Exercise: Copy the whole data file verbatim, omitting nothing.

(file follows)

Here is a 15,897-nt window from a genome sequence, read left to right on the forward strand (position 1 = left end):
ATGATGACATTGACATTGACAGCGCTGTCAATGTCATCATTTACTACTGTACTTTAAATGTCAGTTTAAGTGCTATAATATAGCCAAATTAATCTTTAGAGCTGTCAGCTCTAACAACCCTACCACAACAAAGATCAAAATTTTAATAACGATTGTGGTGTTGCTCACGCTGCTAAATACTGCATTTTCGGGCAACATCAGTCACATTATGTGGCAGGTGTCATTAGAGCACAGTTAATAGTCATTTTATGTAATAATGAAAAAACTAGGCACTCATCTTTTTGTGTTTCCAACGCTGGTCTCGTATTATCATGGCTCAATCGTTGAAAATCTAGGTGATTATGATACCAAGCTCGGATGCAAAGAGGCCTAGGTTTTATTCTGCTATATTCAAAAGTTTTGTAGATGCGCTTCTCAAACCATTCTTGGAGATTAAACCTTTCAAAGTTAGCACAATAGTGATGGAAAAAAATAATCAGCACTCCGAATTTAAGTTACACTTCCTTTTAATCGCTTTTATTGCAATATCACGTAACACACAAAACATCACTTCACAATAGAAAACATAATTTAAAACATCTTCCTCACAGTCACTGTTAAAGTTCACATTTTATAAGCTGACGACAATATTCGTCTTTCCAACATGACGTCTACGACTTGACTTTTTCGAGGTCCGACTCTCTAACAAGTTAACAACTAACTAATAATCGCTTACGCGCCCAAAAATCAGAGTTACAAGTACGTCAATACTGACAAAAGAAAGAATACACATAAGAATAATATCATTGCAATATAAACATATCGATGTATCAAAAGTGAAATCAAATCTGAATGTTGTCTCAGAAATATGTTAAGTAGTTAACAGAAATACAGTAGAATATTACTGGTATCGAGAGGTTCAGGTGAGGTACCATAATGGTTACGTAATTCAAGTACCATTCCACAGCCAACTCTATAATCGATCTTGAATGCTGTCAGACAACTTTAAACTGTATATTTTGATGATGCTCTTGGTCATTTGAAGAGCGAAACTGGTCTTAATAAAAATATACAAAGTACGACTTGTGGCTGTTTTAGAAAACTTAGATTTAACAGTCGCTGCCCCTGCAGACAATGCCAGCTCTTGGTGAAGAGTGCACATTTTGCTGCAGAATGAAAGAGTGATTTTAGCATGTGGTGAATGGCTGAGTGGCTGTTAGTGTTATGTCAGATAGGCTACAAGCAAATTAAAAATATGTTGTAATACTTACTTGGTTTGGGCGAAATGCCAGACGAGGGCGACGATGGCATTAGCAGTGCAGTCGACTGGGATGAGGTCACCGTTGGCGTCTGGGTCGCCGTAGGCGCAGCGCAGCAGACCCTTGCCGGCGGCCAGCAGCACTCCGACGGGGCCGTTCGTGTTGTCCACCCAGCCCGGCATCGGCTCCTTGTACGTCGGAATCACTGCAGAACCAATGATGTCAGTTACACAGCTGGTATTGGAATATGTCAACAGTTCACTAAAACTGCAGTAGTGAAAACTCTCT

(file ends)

Here is a 15,897-nt window from a genome sequence, read left to right on the forward strand (position 1 = left end):
ATGATGACATTGACATTGACAGCGCTGTCAATGTCATCATTTACTACTGTACTTTAAATGTCAGTTTAAGTGCTATAATATAGCCAAATTAATCTTTAGAGCTGTCAGCTCTAACAACCCTACCACAACAAAGATCAAAATTTTAATAACGATTGTGGTGTTGCTCACGCTGCTAAATACTGCATTTTCGGGCAACATCAGTCACATTATGTGGCAGGTGTCATTAGAGCACAGTTAATAGTCATTTTATGTAATAATGAAAAAACTAGGCACTCATCTTTTTGTGTTTCCAACGCTGGTCTCGTATTATCATGGCTCAATCGTTGAAAATCTAGGTGATTATGATACCAAGCTCGGATGCAAAGAGGCCTAGGTTTTATTCTGCTATATTCAAAAGTTTTGTAGATGCGCTTCTCAAACCATTCTTGGAGATTAAACCTTTCAAAGTTAGCACAATAGTGATGGAAAAAAATAATCAGCACTCCGAATTTAAGTTACACTTCCTTTTAATCGCTTTTATTGCAATATCACGTAACACACAAAACATCACTTCACAATAGAAAACATAATTTAAAACATCTTCCTCACAGTCACTGTTAAAGTTCACATTTTATAAGCTGACGACAATATTCGTCTTTCCAACATGACGTCTACGACTTGACTTTTTCGAGGTCCGACTCTCTAACAAGTTAACAACTAACTAATAATCGCTTACGCGCCCAAAAATCAGAGTTACAAGTACGTCAATACTGACAAAAGAAAGAATACACATAAGAATAATATCATTGCAATATAAACATATCGATGTATCAAAAGTGAAATCAAATCTGAATGTTGTCTCAGAAATATGTTAAGTAGTTAACAGAAATACAGTAGAATATTACTGGTATCGAGAGGTTCAGGTGAGGTACCATAATGGTTACGTAATTCAAGTACCATTCCACAGCCAACTCTATAATCGATCTTGAATGCTGTCAGACAACTTTAAACTGTATATTTTGATGATGCTCTTGGTCATTTGAAGAGCGAAACTGGTCTTAATAAAAATATACAAAGTACGACTTGTGGCTGTTTTAGAAAACTTAGATTTAACAGTCGCTGCCCCTGCAGACAATGCCAGCTCTTGGTGAAGAGTGCACATTTTGCTGCAGAATGAAAGAGTGATTTTAGCATGTGGTGAATGGCTGAGTGGCTGTTAGTGTTATGTCAGATAGGCTACAAGCAAATTAAAAATATGTTGTAATACTTACTTGGTTTGGGCGAAATGCCAGACGAGGGCGACGATGGCATTAGCAGTGCAGTCGACTGGGATGAGGTCACCGTTGGCGTCTGGGTCGCCGTAGGCGCAGCGCAGCAGACCCTTGCCGGCGGCCAGCAGCACTCCGACGGGGCCGTTCGTGTTGTCCACCCAGCCCGGCATCGGCTCCTTGTACGTCGGAATCACTGCAGAACCAATGATGTCAGTTACACAGCTGGTATTGGAATATGTCAACAGTTCACTAAAACTGCAGTAGTGAAAACTCTCT